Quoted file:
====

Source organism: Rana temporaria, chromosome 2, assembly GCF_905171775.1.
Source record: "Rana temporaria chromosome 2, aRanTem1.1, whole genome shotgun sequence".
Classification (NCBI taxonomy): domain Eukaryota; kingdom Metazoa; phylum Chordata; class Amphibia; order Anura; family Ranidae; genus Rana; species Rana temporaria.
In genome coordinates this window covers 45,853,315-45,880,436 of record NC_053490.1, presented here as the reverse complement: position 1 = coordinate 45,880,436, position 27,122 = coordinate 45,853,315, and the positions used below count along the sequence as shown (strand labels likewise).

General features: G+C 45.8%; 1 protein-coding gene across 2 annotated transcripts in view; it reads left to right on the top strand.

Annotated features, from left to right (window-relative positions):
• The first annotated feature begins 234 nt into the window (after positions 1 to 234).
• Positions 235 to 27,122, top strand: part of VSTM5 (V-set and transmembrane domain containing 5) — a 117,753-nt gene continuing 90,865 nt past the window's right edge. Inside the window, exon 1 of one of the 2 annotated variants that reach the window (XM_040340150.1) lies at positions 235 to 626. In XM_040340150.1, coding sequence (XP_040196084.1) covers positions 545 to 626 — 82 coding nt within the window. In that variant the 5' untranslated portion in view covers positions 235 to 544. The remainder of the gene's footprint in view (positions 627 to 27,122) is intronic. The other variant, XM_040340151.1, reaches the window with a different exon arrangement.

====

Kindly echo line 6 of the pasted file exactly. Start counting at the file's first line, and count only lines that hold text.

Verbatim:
Annotated features, from left to right (window-relative positions):